Philippa Werry. Waitangi Day – The New Zealand Story: what it is and why it matters. New Holland Publishers, 1 January 2015, 64pp $AU22.20/$NZ24.99 (pbk) ISBN 978-1-86966-421-3
Waitangi Day (February 6) is the day of contemporary “celebration” in New Zealand of the founding document that grounds historic relationship between Māori and pakeha. A treaty between Maori and pakeha was signed in 1840 that established the basis of governance the indigenous peoples by the early settlers from the United Kingdom. The word celebration is a contested space in that what was signed (the translations) signified quite different ideas for the two peoples and, in the nature of colonisation, the implications were largely ignored by pakeha. However, in 1975 the Waitangi tribunal was established that gave legal basis for the resolution of historic grievances that has (and continues) to result in agreed compensation claims.
This is a vital, well-illustrated book for all young New Zealanders to understand some of the realities and nuances of this journey into establishing what forms our national identity. The five chapters that detail Early meetings; What happened next; Change, protest and progress; Waitangi Day in the 21st century; and What to see when visiting Waitangi, clearly detail something of the complexity of the significance of the event. It has not been an easy journey and this “celebration” has caused considerable grief so it is important that children go beyond the surface events that take place on this day and understand and empathize with all parties involved. This book is essential to this journey. It is not a heavy tome (though there is considerable research that is detailed with additional glossaries, timelines, and further book/web based bibliographies). It is visually presented with historic and contemporary photographs, paintings, cartoons, maps, informative inserts, posters and flags. It is an engaging text that is highly recommended.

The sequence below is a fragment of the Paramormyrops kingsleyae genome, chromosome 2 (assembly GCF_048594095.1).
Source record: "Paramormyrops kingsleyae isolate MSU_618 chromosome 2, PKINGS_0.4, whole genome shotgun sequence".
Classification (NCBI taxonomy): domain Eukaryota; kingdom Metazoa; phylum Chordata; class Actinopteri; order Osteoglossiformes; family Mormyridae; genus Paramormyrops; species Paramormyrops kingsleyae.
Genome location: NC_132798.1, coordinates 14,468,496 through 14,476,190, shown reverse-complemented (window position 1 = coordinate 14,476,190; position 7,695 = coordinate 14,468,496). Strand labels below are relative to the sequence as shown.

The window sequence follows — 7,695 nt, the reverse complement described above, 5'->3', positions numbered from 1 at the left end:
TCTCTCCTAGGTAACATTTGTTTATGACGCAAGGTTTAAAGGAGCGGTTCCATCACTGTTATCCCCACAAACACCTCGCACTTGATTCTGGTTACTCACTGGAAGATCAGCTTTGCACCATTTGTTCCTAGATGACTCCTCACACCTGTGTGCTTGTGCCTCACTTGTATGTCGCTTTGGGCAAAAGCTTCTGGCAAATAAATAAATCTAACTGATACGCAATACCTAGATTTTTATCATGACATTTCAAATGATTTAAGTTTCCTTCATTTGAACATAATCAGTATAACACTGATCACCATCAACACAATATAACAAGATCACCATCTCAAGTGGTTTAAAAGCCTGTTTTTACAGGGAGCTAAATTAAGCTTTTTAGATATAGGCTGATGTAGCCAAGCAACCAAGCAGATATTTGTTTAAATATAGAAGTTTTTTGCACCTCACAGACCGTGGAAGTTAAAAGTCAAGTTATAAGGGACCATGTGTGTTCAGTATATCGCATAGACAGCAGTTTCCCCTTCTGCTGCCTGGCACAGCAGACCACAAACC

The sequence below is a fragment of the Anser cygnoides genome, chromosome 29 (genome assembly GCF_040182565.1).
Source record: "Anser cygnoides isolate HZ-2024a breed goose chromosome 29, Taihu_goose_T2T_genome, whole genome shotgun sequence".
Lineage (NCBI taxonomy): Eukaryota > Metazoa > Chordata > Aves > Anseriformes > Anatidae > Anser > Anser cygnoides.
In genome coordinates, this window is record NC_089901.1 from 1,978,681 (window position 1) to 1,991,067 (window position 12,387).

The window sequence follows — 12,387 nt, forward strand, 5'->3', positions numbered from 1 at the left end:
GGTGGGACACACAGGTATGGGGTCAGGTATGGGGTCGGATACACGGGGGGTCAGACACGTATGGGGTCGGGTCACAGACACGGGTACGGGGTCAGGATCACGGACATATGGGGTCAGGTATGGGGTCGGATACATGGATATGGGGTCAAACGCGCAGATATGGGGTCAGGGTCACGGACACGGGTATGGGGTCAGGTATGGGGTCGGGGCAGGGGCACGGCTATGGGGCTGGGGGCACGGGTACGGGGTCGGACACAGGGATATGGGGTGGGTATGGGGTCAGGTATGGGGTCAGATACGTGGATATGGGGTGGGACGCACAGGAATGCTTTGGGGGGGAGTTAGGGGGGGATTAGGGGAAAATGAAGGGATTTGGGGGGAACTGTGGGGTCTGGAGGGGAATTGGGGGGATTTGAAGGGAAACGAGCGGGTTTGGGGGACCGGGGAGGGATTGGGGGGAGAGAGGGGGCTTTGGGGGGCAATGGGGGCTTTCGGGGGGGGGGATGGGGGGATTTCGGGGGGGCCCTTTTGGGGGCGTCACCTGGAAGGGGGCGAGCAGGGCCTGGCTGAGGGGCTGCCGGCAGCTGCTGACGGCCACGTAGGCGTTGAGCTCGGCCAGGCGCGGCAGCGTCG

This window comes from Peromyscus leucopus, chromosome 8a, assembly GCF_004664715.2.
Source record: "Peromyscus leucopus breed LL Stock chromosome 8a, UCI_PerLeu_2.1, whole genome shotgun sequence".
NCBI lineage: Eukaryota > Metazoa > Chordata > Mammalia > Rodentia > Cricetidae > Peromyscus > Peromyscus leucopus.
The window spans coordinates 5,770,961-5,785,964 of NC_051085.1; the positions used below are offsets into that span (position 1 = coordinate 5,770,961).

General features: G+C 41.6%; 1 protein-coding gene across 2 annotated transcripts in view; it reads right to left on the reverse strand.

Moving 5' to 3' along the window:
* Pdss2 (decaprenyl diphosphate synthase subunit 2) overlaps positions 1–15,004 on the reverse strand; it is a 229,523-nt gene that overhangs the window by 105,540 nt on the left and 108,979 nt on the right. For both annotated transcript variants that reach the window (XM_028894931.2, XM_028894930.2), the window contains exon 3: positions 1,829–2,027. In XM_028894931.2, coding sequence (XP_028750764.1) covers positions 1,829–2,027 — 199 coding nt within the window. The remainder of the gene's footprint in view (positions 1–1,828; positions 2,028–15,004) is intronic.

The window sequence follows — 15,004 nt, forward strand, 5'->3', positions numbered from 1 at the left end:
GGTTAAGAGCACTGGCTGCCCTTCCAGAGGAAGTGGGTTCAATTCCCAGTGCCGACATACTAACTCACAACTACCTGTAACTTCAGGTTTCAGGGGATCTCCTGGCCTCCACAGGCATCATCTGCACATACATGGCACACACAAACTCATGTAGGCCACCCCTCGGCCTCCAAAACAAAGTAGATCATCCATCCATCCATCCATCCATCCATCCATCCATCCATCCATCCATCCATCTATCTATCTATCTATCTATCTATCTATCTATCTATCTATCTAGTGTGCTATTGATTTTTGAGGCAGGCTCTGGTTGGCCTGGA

reviewed by John McKenzie